Calls to ban the popular weedkiller glyphosate first emerged in 2015, when the International Agency for Research on Cancer – linked to the World Health Organisation – said the active ingredient was “probably carcinogenic”.
But it was in 2016 that the argument really heated up and the EU Commission was pushed to the brink of cancelling its licence.
In February the commission drew up a proposal to extend the licence for another 15 years, based on the clean bill of health the product was given by the European Food Safety Authority.
This quickly ran into opposition, however, from environmental organisations, MEPs and some member states. Friends of the Earth called for a permanent ban on the “reckless and unnecessary use of this toxic weedkiller”.
More actives under threat
Glyphosate is far from the only active ingredient to face challenges in Brussels.
Over 100 different products are up for re-approval in the next two years and the NFU warned at the Cereals event in June that “our diminishing armoury of actives is under threat” due to the unpredictable regulatory regime.
Diquat and bentazone are just two of the pesticides facing a challenge.
Farming organisations and manufacturers countered that glyphosate posed no risk to human health and banning it could actually be counterproductive in terms of undermining competitiveness and boosting greenhouse gas emissions.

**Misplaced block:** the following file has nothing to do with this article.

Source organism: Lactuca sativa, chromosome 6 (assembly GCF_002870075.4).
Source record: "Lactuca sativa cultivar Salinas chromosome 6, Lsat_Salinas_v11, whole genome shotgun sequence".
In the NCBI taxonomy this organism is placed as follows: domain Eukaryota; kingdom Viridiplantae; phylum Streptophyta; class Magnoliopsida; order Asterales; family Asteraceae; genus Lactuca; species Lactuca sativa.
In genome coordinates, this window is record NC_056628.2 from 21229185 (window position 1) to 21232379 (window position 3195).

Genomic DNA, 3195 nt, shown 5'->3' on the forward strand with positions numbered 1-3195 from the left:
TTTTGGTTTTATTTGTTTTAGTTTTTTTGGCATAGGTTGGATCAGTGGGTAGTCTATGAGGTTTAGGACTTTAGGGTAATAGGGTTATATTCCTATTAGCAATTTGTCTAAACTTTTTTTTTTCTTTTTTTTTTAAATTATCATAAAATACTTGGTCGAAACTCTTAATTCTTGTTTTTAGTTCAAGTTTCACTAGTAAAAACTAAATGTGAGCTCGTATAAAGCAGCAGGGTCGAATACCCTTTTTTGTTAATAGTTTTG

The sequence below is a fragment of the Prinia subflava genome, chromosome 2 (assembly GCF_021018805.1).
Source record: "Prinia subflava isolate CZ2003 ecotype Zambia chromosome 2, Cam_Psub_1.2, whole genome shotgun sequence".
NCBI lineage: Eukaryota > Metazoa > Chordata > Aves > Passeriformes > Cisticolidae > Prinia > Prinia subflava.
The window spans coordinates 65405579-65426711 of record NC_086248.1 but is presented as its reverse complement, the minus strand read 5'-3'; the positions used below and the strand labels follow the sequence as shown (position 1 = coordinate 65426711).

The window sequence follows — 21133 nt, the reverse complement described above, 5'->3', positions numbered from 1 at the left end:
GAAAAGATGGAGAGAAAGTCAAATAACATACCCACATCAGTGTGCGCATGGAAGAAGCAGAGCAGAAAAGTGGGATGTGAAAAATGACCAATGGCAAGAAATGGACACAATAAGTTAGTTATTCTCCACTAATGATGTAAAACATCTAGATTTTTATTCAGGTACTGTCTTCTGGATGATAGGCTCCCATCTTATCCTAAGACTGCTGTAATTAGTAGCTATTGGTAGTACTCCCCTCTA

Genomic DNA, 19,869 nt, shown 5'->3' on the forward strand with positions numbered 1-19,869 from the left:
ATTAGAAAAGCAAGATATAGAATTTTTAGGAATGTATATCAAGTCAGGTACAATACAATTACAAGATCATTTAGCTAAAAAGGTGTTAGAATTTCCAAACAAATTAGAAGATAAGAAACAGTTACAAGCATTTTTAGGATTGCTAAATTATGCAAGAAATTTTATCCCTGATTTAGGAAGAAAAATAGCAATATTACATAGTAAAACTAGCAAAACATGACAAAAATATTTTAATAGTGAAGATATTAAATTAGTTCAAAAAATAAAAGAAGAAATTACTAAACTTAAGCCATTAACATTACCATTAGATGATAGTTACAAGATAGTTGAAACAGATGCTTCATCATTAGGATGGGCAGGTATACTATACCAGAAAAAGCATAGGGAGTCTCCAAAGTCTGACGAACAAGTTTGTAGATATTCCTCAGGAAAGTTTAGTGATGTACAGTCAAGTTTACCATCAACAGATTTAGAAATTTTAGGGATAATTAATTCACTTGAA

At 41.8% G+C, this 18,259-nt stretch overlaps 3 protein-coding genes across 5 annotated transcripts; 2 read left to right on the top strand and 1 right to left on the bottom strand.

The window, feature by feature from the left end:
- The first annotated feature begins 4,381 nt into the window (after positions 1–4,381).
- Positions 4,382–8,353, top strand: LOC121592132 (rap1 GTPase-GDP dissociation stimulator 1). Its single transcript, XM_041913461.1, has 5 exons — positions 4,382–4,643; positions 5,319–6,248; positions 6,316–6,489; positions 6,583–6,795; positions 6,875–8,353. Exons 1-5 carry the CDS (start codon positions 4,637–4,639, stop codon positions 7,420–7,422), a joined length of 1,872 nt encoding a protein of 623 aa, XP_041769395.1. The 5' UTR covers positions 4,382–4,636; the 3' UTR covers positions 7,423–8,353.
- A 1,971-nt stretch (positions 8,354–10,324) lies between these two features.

This case was strengthened when, in May, the UN Food and Agriculture Organisation and the World Health Organisation both agreed that “glyphosate is unlikely to pose a carcinogenic risk to humans from exposure through diet”.
Lack of support
Despite this, the EU commission revised its proposal, seeking to extend the licence by nine years, rather than 15, but this still failed to win support from a number of member states, led by France, Germany and Italy.
A number of attempts to get this proposal approved ended in failure and eventually led the EU Commission to roll over the licence under its own powers, just two days before the licence expired on 30 June, though this time just for 18 months.
This timetable at least allows time for the European Agency for Chemical Products to reassess the product, with a definitive risk assessment scheduled for next year.